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U.S. Finance Sector Hit With Targeted Backdoor Campaign

The Department of Justice unsealed two indictments today charging four defendants, all Russian nationals who worked for the Russian government, with attempting, supporting and conducting computer intrusions that together, in two separate conspiracies, targeted the global energy sector between 2012 and 2018. In total, these hacking campaigns targeted thousands of computers, at hundreds of companies and organizations, in approximately 135 countries.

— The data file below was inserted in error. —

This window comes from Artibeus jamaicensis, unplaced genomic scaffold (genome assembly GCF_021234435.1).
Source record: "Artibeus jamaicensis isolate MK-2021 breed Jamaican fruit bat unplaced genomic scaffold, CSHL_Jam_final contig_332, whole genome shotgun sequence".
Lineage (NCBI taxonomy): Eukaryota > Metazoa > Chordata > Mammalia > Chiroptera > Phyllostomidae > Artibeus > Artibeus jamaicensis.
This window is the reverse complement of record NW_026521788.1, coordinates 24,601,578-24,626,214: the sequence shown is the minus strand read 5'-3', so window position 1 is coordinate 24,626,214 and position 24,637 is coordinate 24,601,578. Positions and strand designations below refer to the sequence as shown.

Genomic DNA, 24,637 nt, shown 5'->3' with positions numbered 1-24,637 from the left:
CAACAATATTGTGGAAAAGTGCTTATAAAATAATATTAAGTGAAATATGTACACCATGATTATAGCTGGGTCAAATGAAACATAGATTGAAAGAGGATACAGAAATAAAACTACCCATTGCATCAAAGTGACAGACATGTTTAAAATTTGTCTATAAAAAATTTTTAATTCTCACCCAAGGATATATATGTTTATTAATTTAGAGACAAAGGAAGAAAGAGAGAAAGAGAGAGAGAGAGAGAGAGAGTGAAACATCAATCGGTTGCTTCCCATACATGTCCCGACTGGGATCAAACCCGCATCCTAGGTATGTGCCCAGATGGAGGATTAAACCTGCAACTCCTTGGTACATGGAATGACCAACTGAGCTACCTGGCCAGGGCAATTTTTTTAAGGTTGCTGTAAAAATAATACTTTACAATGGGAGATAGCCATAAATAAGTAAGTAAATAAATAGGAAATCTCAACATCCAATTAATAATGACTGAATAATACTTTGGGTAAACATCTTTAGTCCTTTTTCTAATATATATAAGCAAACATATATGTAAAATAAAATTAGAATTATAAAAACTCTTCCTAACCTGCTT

U.S. Finance Sector Hit With Targeted Backdoor Campaign

On August 17, Akamai, a global content delivery network, reported an ongoing campaign of RDoS (Ransom DDoS) attacks targeting the financial sector and other businesses. The extortion demands are similar to those used by DDoS ransom groups in the past. The actors claimed to be Fancy Bear and targeted businesses in multiple countries including the UK, the United States, and the APAC region.

Group-IB has reported that PerSwaysion, a cybercrime group operating since mid-2019, has breached the email accounts of high-ranking executives at more than 150 firms. The group appears to have primarily targeted the financial sector, although it has expanded into other verticals, and typically uses phishing campaigns to breach corporate email accounts. The group members appear to be based in Nigeria and South Africa.